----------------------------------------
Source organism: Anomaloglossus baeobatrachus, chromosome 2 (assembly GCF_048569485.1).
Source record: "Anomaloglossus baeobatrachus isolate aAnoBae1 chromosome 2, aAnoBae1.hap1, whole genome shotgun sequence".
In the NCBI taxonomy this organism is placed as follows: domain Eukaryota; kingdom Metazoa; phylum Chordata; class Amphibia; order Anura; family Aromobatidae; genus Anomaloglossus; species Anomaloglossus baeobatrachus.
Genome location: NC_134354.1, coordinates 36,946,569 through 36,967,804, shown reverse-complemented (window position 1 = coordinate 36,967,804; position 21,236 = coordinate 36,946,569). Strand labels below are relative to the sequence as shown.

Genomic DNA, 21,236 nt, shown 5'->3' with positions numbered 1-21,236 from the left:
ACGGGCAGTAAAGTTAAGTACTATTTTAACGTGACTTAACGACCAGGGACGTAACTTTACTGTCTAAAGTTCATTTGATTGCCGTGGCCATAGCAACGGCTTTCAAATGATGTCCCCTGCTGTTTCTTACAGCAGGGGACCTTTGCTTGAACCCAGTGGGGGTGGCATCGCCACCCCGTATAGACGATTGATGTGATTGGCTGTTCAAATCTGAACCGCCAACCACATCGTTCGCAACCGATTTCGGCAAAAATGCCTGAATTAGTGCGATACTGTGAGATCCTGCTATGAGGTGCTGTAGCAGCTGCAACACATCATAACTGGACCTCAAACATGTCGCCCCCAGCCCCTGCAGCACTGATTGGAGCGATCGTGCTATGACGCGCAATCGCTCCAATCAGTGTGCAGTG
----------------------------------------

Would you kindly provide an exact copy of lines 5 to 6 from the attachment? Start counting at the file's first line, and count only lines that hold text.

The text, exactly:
Genomic DNA, 21,236 nt, shown 5'->3' with positions numbered 1-21,236 from the left:
ACGGGCAGTAAAGTTAAGTACTATTTTAACGTGACTTAACGACCAGGGACGTAACTTTACTGTCTAAAGTTCATTTGATTGCCGTGGCCATAGCAACGGCTTTCAAATGATGTCCCCTGCTGTTTCTTACAGCAGGGGACCTTTGCTTGAACCCAGTGGGGGTGGCATCGCCACCCCGTATAGACGATTGATGTGATTGGCTGTTCAAATCTGAACCGCCAACCACATCGTTCGCAACCGATTTCGGCAAAAATGCCTGAATTAGTGCGATACTGTGAGATCCTGCTATGAGGTGCTGTAGCAGCTGCAACACATCATAACTGGACCTCAAACATGTCGCCCCCAGCCCCTGCAGCACTGATTGGAGCGATCGTGCTATGACGCGCAATCGCTCCAATCAGTGTGCAGTG